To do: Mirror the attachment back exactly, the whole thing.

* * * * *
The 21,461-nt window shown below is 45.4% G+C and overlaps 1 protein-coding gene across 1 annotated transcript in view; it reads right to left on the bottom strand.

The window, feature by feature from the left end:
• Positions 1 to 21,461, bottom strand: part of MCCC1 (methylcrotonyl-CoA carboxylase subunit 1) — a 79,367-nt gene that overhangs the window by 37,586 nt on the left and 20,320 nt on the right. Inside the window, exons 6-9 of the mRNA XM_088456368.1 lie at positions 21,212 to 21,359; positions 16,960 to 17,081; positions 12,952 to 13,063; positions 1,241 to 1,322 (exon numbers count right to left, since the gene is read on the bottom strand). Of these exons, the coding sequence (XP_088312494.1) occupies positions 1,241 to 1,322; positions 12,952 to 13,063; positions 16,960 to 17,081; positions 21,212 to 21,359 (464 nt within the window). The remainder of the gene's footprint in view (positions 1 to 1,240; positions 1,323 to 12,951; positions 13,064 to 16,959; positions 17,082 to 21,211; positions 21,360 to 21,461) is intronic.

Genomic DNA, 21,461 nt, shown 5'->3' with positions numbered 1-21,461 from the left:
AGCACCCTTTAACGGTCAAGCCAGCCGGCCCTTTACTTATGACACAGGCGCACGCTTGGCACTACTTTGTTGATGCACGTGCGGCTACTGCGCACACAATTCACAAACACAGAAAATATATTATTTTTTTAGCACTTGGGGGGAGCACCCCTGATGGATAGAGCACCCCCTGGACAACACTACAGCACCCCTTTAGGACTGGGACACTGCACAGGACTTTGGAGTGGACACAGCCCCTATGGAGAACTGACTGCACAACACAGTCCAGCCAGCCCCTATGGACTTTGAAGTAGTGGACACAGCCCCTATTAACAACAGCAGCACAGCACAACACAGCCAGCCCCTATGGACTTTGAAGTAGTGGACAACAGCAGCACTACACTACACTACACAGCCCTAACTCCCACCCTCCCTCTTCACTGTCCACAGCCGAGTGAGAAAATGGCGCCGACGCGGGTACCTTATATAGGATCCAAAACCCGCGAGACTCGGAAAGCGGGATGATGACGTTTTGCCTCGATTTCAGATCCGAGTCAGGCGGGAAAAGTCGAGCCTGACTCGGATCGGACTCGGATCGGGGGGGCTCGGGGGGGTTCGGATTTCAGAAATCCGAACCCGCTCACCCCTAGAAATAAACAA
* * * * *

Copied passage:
The 21,461-nt window shown below is 45.4% G+C and overlaps 1 protein-coding gene across 1 annotated transcript in view; it reads right to left on the bottom strand.

The window, feature by feature from the left end:
• Positions 1 to 21,461, bottom strand: part of MCCC1 (methylcrotonyl-CoA carboxylase subunit 1) — a 79,367-nt gene that overhangs the window by 37,586 nt on the left and 20,320 nt on the right. Inside the window, exons 6-9 of the mRNA XM_088456368.1 lie at positions 21,212 to 21,359; positions 16,960 to 17,081; positions 12,952 to 13,063; positions 1,241 to 1,322 (exon numbers count right to left, since the gene is read on the bottom strand). Of these exons, the coding sequence (XP_088312494.1) occupies positions 1,241 to 1,322; positions 12,952 to 13,063; positions 16,960 to 17,081; positions 21,212 to 21,359 (464 nt within the window). The remainder of the gene's footprint in view (positions 1 to 1,240; positions 1,323 to 12,951; positions 13,064 to 16,959; positions 17,082 to 21,211; positions 21,360 to 21,461) is intronic.

Genomic DNA, 21,461 nt, shown 5'->3' with positions numbered 1-21,461 from the left:
AGCACCCTTTAACGGTCAAGCCAGCCGGCCCTTTACTTATGACACAGGCGCACGCTTGGCACTACTTTGTTGATGCACGTGCGGCTACTGCGCACACAATTCACAAACACAGAAAATATATTATTTTTTTAGCACTTGGGGGGAGCACCCCTGATGGATAGAGCACCCCCTGGACAACACTACAGCACCCCTTTAGGACTGGGACACTGCACAGGACTTTGGAGTGGACACAGCCCCTATGGAGAACTGACTGCACAACACAGTCCAGCCAGCCCCTATGGACTTTGAAGTAGTGGACACAGCCCCTATTAACAACAGCAGCACAGCACAACACAGCCAGCCCCTATGGACTTTGAAGTAGTGGACAACAGCAGCACTACACTACACTACACAGCCCTAACTCCCACCCTCCCTCTTCACTGTCCACAGCCGAGTGAGAAAATGGCGCCGACGCGGGTACCTTATATAGGATCCAAAACCCGCGAGACTCGGAAAGCGGGATGATGACGTTTTGCCTCGATTTCAGATCCGAGTCAGGCGGGAAAAGTCGAGCCTGACTCGGATCGGACTCGGATCGGGGGGGCTCGGGGGGGTTCGGATTTCAGAAATCCGAACCCGCTCACCCCTAGAAATAAACAA